22 October 2007

The Holiday is Over - Traffic as Normal

The Idul Fitri Holiday and the extended or perhaps enforced annual leave for many finished on Sunday. Many Jakartans and undoubtedly many newcomers have been streaming into the city and its surrounds since Saturday and will continue to do so through the next week or so. The population of Jakarta will return to normal plus a few extras and so will the myriad of problems that confront Jakartans on a daily basis. These problems will also continue to haunt Jakarta's elected officials but unfortunately if history is any guideline then these leaders and officials are unlikely to make any significant inroads either.

The reality, and perhaps this is a cold hard reality, is that many of these problems are not only infrastructure or services related but cultural in mindset. The ongoing pollution of the environment is a classic example, although not scientific or empirical in measurement, on any given day as one walks along any of Jakarta's thoroughfares it is a regular sight to see people tossing their garbage on the ground. It is sometimes funny in that distinctly sad kind of a way when the person is standing next to an empty garbage bin.

The idea of a green environment and keeping the environment clean requires a cultural mindset shift among the population that it is no OK to pollute the environment, it is not OK to irrevocably damage your children's and their children's future because of your laziness or apathy. Yet, if this mindset is not possible without governmental encouragement, then simple the government must undertake to regulate fines and commit to imposing and then collecting those fines. The mindset will quickly change if you are suddenly whacked with an on-the-spot fine of IDR 500,000. Perhaps even a 3-strike rule where on your third offence within a 6-month period you are arrested and then summarily sentenced to 100 hours of community service, preferably picking up rubbish or cleaning out some of the nasty canals that criss-cross the city.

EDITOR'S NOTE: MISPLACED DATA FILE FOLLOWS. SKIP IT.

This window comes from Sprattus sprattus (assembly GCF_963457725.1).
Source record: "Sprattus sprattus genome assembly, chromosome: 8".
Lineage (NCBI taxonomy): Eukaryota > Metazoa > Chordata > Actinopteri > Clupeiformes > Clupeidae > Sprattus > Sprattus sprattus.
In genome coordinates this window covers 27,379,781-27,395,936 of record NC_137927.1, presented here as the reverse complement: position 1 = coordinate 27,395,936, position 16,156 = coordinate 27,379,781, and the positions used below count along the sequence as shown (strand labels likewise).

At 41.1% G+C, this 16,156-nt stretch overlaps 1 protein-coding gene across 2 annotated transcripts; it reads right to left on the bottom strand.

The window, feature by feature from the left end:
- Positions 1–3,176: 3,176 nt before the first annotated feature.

Yet, this entry was not really about the myriad problems facing Jakarta but merely to note that it is situation normal in Jakarta - traffic jams stretching in almost every direction sometimes further than the eye can see. The new Governor and his Deputy campaigned on a platform that was decidedly light on policy specifics, but now is clearly the time to get some policy specifics in place and confront what is an ever-worsening traffic congestion problem. It is simply the case that even once all of the new bus way corridors are open that those who can will continue to drive their cars to work.

This means that to overcome this desire the government of Jakarta has to commit to action and not to more rhetoric about what it is pretending to do or planning to do. This means doing whatever it takes to complete long-overdue projects like the monorail and to actively find financing for feasibility studies for an extensive subway system. The cold hard reality for the government here is that residents are not inspired to leave their cars at home when the trip to work is likely to involve long periods in hot, sweaty, smelly, and poorly maintained buses. This is exacerbated even further when the available quality public transport does not pass anywhere near where potential commuters live.

The alternative is that once quality public transport infrastructure is in place then those that wish to continue bringing their private vehicles into the confines of the city should do so at their own expense. For example all three in one zones should also include a levy which can be paid in advance and deducted automatically when the vehicle enters the relevant zone. This cannot be IDR 1,000 but something that encourages other modes of transport, so a levy of IDR 50,000 for each time the vehicle enters the zone. Conceivably this might add an extra IDR 3 or 4 million to your monthly expenses. Yet, any of these ideas rely heavily on enforcement and to a greater degree enforcement, or more specifically the lack of enforcement, has always been one of the biggest problems facing any administration.

But in some respects it is nice to return to all things normal even where they are more often frustrating than anything else.

2 comments:

irma devita said...

Very interesting and sharp review about Indonesia. Best Regards,

The Advocate said...

Thanks...I appreciate the feedback! Rob